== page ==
[quote=“Kiwi”]Bourbon producers MUST use new oak barrels. That means an awful lot of used bourbon barrels to get rid of.
Scotch producers can use any barrels to age their product but prefer used oak. First, new oak imparts a strong woody taste that is not wanted in Scotch. A big part of the ‘tannin and vanilla’ profile you get in bourbon comes from new oak. Second, used oak barrels are also cheaper than new ones. The large quantities of used Bourbon barrels with no home make them the cheapest option around. Not only a used Bourbon barrels cheaper than new ones, they are also cheaper than alternatives like Sherry, Port, Rum and other barrels - all of which can keep being reused by their original owners.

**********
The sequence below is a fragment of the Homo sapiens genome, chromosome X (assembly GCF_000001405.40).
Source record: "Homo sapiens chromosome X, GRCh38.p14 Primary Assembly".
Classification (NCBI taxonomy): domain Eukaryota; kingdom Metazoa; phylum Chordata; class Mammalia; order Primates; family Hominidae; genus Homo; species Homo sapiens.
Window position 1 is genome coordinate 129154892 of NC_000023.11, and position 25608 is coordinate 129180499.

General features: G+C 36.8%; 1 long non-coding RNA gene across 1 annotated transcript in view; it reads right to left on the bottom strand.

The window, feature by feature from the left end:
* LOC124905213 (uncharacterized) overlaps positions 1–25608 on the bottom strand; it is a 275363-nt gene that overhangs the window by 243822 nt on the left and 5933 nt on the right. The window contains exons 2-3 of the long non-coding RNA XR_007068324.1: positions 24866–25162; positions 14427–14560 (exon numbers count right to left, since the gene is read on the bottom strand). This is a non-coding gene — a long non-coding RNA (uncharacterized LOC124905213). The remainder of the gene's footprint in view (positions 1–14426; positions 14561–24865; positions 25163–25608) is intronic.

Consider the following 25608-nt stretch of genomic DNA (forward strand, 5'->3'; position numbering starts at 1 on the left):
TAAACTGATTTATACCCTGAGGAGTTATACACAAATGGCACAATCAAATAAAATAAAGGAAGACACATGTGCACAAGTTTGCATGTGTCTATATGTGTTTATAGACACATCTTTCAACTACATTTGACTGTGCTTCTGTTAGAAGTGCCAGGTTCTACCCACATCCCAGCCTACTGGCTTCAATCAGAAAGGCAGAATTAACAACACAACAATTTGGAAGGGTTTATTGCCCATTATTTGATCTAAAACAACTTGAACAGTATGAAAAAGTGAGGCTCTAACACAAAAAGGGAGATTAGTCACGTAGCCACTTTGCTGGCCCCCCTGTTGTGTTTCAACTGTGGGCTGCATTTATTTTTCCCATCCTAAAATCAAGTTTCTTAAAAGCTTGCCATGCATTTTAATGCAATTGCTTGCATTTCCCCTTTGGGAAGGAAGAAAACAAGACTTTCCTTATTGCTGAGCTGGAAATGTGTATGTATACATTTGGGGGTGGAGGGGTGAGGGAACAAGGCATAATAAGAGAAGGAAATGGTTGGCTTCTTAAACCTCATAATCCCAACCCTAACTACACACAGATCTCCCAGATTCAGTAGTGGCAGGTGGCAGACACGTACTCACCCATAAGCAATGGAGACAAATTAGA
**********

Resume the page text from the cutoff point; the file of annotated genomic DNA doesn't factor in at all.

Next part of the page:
Many Scotch purists also like used Bourbon barrels because they influence the final Scotch less than do used port or sherry barrels. Sherry or port barrel finished Scotches tend to be darker, heavier and sweeter, often with a sort of ‘fruitcake’ taste. Bourbon barrel finished Scotches tend to be lighter, with the characteristics of the original spirit shining through more clearly.[/quote]
For Christmas I got a bottle of Aberlour 16-year old single malt, double cask. Double cask means it spent eight years in a bourbon barrel, eight in a sherry cask. Bit dark in color.
No fruitcake at all. Some malted barley in the nose, zero peat on the tongue. I’d certainly buy another, though, with my own money. Unusually sweet for whisky - as Kiwi notes - but there’s a helluva lot of other flavor goin’ on here, too. Complements nicely what I’m just now digging out of the Milka advent calendar the Germans gave me a while back at work.
Very nice drop.